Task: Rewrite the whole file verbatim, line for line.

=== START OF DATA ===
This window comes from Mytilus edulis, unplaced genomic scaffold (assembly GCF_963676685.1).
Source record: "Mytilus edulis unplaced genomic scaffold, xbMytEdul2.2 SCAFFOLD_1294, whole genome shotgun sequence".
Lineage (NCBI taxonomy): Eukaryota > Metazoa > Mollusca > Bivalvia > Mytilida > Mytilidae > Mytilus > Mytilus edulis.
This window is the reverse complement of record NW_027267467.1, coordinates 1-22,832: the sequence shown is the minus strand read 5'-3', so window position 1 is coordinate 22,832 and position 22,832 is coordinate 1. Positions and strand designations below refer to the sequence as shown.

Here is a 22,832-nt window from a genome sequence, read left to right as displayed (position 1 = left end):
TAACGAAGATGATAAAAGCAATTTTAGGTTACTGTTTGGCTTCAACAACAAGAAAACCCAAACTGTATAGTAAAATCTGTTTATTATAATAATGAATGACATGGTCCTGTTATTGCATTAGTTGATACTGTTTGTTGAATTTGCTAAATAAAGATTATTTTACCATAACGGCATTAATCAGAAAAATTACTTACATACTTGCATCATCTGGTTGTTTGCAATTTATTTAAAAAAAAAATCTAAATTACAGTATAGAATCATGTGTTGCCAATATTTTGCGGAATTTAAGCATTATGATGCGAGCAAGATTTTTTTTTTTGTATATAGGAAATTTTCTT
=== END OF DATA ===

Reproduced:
This window comes from Mytilus edulis, unplaced genomic scaffold (assembly GCF_963676685.1).
Source record: "Mytilus edulis unplaced genomic scaffold, xbMytEdul2.2 SCAFFOLD_1294, whole genome shotgun sequence".
Lineage (NCBI taxonomy): Eukaryota > Metazoa > Mollusca > Bivalvia > Mytilida > Mytilidae > Mytilus > Mytilus edulis.
This window is the reverse complement of record NW_027267467.1, coordinates 1-22,832: the sequence shown is the minus strand read 5'-3', so window position 1 is coordinate 22,832 and position 22,832 is coordinate 1. Positions and strand designations below refer to the sequence as shown.

Here is a 22,832-nt window from a genome sequence, read left to right as displayed (position 1 = left end):
TAACGAAGATGATAAAAGCAATTTTAGGTTACTGTTTGGCTTCAACAACAAGAAAACCCAAACTGTATAGTAAAATCTGTTTATTATAATAATGAATGACATGGTCCTGTTATTGCATTAGTTGATACTGTTTGTTGAATTTGCTAAATAAAGATTATTTTACCATAACGGCATTAATCAGAAAAATTACTTACATACTTGCATCATCTGGTTGTTTGCAATTTATTTAAAAAAAAAATCTAAATTACAGTATAGAATCATGTGTTGCCAATATTTTGCGGAATTTAAGCATTATGATGCGAGCAAGATTTTTTTTTTTGTATATAGGAAATTTTCTT